It’s counterintuitive, but scientists agree that drinking coffee before napping will give you a stronger boost of energy than either coffee or napping alone. To understand a coffee nap, you have to understand how caffeine affects you. After it’s absorbed through your small intestine and passes into your bloodstream, it crosses into your brain. There, it fits into receptors that are normally filled by a similarly shaped molecule called adenosine. Adenosine is a byproduct of brain activity, and when it accumulates at high enough levels, it plugs into these receptors and makes you feel tired. But with the caffeine blocking the receptors, it’s unable to do so. Here’s the trick of the coffee nap: sleeping naturally clears adenosine from the brain. So if you nap for those 20 minutes, you’ll reduce your levels of adenosine just in time for the caffeine to kick in. The caffeine will have less adenosine to compete with, and will thereby be even more effective in making you alert.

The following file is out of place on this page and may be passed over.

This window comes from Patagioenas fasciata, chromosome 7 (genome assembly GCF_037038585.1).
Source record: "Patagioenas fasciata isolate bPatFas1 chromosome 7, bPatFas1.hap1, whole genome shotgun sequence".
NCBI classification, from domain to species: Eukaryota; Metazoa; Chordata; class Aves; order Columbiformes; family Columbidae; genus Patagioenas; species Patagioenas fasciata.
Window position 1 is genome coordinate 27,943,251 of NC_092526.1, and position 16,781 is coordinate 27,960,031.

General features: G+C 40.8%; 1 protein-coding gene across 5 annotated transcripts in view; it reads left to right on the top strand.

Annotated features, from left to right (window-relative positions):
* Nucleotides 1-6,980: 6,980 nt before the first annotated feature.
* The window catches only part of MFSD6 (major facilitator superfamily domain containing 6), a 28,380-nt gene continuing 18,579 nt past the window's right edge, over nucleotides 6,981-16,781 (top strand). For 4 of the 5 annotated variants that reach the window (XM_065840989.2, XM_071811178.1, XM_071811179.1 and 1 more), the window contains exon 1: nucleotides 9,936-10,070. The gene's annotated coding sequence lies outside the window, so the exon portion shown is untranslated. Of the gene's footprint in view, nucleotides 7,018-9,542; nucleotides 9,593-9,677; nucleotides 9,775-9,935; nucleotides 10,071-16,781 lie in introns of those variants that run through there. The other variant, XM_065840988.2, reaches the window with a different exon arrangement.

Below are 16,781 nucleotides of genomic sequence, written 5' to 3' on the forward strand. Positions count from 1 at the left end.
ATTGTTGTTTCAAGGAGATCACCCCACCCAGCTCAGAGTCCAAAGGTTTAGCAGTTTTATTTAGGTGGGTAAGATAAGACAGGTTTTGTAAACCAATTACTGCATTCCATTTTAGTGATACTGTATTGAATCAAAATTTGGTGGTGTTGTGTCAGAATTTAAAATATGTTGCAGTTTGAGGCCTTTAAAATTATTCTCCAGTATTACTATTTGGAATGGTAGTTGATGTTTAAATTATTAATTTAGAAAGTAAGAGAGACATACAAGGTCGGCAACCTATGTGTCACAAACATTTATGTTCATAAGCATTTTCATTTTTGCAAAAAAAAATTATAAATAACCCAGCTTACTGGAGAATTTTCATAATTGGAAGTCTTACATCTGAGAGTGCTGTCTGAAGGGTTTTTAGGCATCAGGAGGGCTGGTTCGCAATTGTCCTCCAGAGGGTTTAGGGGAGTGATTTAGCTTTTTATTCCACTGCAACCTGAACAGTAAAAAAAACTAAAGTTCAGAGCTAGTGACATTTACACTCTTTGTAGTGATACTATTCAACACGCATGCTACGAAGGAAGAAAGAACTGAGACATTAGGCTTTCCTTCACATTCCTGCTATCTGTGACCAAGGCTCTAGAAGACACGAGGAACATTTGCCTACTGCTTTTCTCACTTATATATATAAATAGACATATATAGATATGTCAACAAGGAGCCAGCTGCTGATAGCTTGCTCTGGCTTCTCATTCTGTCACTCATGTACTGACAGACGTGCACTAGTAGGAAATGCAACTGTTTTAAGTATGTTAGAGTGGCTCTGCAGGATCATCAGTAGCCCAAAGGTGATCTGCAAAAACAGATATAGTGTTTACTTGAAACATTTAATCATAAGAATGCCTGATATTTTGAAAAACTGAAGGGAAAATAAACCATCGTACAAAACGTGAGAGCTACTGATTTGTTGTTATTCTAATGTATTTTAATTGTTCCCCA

So, if you’re ever accused of being lazy or slacking off because you’re not a morning person or because you just want to have a quick nap and recharge, there is a body of science backing you up!
I haven’t written about my journey with Diabetes for a while and I thought I’d share some updates because my Diabetes has changed. I am now an insulin-dependent Diabetic but that is ok. Well, it is now but it wasn’t when I made the transition.
The reason why I want to share this post is because I really struggled to find other people’s stories about their experiences with Diabetes which I could relate to. Perhaps my experiences will be helpful to someone else who is going through something similar.